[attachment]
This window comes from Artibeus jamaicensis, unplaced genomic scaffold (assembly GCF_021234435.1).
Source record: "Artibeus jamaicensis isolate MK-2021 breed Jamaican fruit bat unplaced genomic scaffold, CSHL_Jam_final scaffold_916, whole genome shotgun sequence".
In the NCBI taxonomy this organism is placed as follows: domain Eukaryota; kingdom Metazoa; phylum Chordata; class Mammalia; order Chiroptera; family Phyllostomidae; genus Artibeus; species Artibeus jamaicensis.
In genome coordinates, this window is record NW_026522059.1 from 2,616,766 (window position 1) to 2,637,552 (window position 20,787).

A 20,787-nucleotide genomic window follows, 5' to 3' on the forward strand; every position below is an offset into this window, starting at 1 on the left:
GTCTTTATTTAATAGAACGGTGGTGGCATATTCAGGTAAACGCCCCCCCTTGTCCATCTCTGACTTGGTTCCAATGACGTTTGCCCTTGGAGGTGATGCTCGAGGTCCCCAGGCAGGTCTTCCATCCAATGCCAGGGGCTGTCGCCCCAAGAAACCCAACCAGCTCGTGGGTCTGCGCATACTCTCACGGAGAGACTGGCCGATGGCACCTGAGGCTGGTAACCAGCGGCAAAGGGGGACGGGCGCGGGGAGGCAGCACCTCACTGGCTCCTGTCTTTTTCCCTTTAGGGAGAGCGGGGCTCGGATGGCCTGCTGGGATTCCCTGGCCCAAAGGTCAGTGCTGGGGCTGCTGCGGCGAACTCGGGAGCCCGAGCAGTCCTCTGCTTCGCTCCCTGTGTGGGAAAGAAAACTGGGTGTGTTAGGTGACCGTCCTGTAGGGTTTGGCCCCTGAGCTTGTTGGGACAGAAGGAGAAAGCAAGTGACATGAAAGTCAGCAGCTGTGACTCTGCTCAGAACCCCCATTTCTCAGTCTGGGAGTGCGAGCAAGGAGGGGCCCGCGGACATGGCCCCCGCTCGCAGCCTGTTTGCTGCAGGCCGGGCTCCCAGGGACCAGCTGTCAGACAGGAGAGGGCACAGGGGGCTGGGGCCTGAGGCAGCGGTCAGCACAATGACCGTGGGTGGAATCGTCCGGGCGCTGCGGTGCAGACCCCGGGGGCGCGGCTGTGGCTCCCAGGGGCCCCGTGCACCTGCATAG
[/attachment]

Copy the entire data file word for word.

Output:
This window comes from Artibeus jamaicensis, unplaced genomic scaffold (assembly GCF_021234435.1).
Source record: "Artibeus jamaicensis isolate MK-2021 breed Jamaican fruit bat unplaced genomic scaffold, CSHL_Jam_final scaffold_916, whole genome shotgun sequence".
In the NCBI taxonomy this organism is placed as follows: domain Eukaryota; kingdom Metazoa; phylum Chordata; class Mammalia; order Chiroptera; family Phyllostomidae; genus Artibeus; species Artibeus jamaicensis.
In genome coordinates, this window is record NW_026522059.1 from 2,616,766 (window position 1) to 2,637,552 (window position 20,787).

A 20,787-nucleotide genomic window follows, 5' to 3' on the forward strand; every position below is an offset into this window, starting at 1 on the left:
GTCTTTATTTAATAGAACGGTGGTGGCATATTCAGGTAAACGCCCCCCCTTGTCCATCTCTGACTTGGTTCCAATGACGTTTGCCCTTGGAGGTGATGCTCGAGGTCCCCAGGCAGGTCTTCCATCCAATGCCAGGGGCTGTCGCCCCAAGAAACCCAACCAGCTCGTGGGTCTGCGCATACTCTCACGGAGAGACTGGCCGATGGCACCTGAGGCTGGTAACCAGCGGCAAAGGGGGACGGGCGCGGGGAGGCAGCACCTCACTGGCTCCTGTCTTTTTCCCTTTAGGGAGAGCGGGGCTCGGATGGCCTGCTGGGATTCCCTGGCCCAAAGGTCAGTGCTGGGGCTGCTGCGGCGAACTCGGGAGCCCGAGCAGTCCTCTGCTTCGCTCCCTGTGTGGGAAAGAAAACTGGGTGTGTTAGGTGACCGTCCTGTAGGGTTTGGCCCCTGAGCTTGTTGGGACAGAAGGAGAAAGCAAGTGACATGAAAGTCAGCAGCTGTGACTCTGCTCAGAACCCCCATTTCTCAGTCTGGGAGTGCGAGCAAGGAGGGGCCCGCGGACATGGCCCCCGCTCGCAGCCTGTTTGCTGCAGGCCGGGCTCCCAGGGACCAGCTGTCAGACAGGAGAGGGCACAGGGGGCTGGGGCCTGAGGCAGCGGTCAGCACAATGACCGTGGGTGGAATCGTCCGGGCGCTGCGGTGCAGACCCCGGGGGCGCGGCTGTGGCTCCCAGGGGCCCCGTGCACCTGCATAG